For the next four months, Glenn's battalion fought to slow the Japanese advance. On December 26, 1941, his tank platoon, under the command of Lt. Harold Costigan, was in the area of Carmen at the Agnoo River. As the Japanese advanced, Costigan realized that unless he got his platoon out of the area that they would be trapped. He ordered his tanks through Carmen.
As the tanks advanced through the barrio, they were fired on by Japanese guns. The tanks were firing their guns as they went through the barrio. The tanks made a sharp right turn and received fire from Japanese guns. They continued out of the barrio as the Japanese fired mortars at them.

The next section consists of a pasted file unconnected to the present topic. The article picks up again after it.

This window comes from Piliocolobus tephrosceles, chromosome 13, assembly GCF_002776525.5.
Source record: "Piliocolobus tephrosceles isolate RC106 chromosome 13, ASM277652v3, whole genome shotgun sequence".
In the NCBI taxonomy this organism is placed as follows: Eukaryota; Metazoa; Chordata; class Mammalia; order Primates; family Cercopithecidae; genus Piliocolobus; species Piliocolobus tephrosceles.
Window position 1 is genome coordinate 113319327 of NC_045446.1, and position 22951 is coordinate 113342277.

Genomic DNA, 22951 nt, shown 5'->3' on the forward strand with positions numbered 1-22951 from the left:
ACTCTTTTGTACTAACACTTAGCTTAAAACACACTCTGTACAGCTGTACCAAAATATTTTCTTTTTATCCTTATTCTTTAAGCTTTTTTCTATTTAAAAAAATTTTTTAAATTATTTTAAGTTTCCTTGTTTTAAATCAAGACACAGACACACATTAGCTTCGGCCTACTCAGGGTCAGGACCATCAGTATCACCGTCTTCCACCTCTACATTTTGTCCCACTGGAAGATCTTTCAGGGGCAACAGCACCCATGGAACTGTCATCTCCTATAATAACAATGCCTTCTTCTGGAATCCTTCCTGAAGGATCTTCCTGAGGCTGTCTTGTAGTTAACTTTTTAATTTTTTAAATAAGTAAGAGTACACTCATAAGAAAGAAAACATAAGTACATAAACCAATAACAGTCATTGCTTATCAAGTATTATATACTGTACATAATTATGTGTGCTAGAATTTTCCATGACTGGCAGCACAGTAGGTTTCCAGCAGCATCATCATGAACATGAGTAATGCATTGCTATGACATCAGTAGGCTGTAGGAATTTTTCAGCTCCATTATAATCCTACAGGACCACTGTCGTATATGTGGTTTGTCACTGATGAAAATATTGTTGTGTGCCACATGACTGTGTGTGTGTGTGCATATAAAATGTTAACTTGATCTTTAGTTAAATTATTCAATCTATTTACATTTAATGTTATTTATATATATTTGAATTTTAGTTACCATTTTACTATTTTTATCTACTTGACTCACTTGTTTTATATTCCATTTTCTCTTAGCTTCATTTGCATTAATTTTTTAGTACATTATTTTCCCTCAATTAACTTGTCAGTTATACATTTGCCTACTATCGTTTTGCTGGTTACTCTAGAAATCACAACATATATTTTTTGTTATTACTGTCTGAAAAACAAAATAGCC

While attempting to get through Carmen, a Japanese soldier managed to attach a thermite mine on Glenn's tank outside the tank and above one of the interior ammunition trays. The area the mine was attached was flat. The mine burnt its way through the armor and fell into the ammunition tray. Glenn and the other members of his tank crew abandoned the tank. Within minutes, the ammunition exploded followed by the aviation fuel that the tanks used. The tank was completely in flames a few minutes later. Glenn and the other men were picked up by a crew of another tank. It is known that Glenn was wounded on January 2, 1942, when he was hit in the head by a piece of shrapnel.